The 1800s produced order and a vital understanding of proportions and standards in chemistry. The most significant of these was the idea of the periodic table, the universal classification method of the elements.
Ivanovich Mendeleev (1837-1907) (see left) generally has the credit for this,
following the work of many previous European chemists – Döbereiner
(1780-1849), Kekule von Stradonitz (1829-1886), Cannizzaro (1826-1910), Newlands
(1837-1898) and Meyer (1830-1895).
Mendeleev: image reproduced from http://dbhs.wvusd.k12.ca.us/gallery/html
By the end of the century
much work had been put into developing the observation that compounds contained
specific proportions of the elements of which they were composed.
This led to the ‘Law of definite Proportion’ and later the ‘Law of
Multiple Proportions’ by Joseph Louis Proust (1754-1826) and John Dalton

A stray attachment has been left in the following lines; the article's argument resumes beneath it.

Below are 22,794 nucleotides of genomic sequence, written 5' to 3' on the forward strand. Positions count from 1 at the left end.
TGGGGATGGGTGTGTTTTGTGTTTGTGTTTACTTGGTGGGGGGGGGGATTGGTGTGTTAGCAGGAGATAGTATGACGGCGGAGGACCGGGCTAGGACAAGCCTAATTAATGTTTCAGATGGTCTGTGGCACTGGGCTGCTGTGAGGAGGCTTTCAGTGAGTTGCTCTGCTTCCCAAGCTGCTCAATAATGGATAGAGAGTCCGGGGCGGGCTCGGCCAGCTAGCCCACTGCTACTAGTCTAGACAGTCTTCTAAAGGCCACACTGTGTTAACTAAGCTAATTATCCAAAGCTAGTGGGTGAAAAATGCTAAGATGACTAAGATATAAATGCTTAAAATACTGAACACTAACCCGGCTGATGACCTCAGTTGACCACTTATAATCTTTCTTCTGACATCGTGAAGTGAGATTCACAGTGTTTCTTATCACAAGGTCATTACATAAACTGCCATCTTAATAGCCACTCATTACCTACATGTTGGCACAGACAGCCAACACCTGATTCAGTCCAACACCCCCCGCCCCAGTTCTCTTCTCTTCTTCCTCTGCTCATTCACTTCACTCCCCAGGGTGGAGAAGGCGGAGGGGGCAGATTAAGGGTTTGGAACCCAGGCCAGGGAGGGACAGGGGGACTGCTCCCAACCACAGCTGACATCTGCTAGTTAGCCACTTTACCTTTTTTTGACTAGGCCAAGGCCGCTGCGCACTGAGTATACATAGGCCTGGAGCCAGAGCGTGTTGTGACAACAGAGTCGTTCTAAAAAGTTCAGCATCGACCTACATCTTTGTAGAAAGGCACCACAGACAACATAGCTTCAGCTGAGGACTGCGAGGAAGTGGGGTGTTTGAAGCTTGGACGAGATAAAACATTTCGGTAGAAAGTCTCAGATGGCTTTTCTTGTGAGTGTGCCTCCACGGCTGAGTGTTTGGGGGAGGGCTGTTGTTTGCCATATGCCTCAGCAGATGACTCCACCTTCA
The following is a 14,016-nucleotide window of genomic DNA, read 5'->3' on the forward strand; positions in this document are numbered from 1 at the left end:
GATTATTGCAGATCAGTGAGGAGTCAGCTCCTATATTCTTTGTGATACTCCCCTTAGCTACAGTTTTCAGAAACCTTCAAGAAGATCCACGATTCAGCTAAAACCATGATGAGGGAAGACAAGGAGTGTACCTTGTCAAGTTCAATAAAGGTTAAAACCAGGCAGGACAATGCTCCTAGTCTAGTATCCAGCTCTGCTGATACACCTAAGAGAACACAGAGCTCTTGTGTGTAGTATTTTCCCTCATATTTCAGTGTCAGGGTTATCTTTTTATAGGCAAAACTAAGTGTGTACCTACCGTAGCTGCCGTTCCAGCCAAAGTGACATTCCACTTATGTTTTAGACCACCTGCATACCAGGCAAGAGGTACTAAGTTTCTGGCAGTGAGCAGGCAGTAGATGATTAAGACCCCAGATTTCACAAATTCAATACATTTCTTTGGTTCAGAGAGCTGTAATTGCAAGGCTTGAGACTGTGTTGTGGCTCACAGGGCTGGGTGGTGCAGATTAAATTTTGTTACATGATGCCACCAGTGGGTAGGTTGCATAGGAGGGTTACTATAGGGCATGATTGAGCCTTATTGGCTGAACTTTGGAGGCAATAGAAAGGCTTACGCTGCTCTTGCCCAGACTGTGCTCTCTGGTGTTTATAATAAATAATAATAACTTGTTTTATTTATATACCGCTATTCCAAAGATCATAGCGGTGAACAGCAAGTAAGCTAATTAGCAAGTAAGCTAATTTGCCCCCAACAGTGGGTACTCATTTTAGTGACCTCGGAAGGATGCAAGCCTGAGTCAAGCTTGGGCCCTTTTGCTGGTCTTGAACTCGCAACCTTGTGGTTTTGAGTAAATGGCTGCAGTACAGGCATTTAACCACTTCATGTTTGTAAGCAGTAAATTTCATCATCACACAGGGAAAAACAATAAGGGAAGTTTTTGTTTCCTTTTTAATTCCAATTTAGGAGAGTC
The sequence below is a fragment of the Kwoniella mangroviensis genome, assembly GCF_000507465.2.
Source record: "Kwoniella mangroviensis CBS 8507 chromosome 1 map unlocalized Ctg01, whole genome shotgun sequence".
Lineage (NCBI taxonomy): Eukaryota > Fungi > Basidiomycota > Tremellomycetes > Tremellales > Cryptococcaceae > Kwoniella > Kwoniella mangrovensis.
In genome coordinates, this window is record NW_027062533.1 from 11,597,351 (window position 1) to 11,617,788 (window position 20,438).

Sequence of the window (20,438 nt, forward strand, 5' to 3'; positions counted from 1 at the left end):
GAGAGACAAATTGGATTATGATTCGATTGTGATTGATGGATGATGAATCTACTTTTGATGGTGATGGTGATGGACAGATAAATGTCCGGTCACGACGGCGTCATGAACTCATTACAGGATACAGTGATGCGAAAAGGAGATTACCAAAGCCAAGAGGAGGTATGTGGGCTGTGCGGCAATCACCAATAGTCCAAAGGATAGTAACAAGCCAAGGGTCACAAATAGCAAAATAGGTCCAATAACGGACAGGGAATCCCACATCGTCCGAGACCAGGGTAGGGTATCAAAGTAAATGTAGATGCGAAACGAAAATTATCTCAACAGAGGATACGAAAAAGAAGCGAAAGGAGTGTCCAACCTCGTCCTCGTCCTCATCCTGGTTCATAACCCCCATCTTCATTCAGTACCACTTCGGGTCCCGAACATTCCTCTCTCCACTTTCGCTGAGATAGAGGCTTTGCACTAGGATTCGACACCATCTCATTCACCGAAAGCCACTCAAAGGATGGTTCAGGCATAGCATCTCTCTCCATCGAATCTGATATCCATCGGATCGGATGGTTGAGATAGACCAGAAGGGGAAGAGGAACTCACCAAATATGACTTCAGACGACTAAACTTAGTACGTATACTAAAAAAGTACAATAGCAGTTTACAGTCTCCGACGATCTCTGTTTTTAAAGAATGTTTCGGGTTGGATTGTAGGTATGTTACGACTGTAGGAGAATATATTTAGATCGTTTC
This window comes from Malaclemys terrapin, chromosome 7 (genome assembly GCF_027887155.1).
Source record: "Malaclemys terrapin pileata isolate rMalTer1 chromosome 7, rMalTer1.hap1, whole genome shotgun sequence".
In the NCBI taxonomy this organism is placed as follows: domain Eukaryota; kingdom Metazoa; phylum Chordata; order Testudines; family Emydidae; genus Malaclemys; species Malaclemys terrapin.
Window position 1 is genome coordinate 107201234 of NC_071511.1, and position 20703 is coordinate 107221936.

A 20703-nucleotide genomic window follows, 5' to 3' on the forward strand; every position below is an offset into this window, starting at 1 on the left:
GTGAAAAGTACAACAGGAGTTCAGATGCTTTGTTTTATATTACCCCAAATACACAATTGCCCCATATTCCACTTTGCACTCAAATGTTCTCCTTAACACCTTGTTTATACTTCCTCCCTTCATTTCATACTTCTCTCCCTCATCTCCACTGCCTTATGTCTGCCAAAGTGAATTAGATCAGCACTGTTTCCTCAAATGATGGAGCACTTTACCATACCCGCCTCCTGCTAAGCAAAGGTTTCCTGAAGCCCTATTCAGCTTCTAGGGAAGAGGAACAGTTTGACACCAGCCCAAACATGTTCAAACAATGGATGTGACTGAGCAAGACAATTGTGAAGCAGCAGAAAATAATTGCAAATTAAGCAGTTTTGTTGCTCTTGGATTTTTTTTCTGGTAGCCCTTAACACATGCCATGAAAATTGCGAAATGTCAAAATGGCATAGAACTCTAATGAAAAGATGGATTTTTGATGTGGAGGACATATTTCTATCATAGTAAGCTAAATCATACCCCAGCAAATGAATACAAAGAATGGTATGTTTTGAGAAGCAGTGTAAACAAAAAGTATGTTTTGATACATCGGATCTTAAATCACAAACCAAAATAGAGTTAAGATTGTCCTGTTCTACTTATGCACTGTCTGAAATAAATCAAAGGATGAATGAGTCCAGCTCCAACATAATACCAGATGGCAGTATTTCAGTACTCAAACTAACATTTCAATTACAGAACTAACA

(1766-1844) (see below) respectively. This was
of great mathematical significance in the world of chemistry.
The late 1800s also marked
the development by John Dalton of Avagadro’s Hypothesis, the idea that
balanced equations were necessary to produce a certain amount of products from a
certain amount of reactants.
Dalton: image reproduced from http://dbhs.wvusd.k12.ca.us/gallery/html
Another important development of the century was in the field of electrochemistry, particularly by Michael Faraday (1791-1867), who defined electrolysis, electrolyte, electrode, anode, cathode, anion and cation, and who identified the concept of an electron, and who independently proposed the first and second Laws of Electrolysis. This paved the way for future electrochemists.
20th century chemistry
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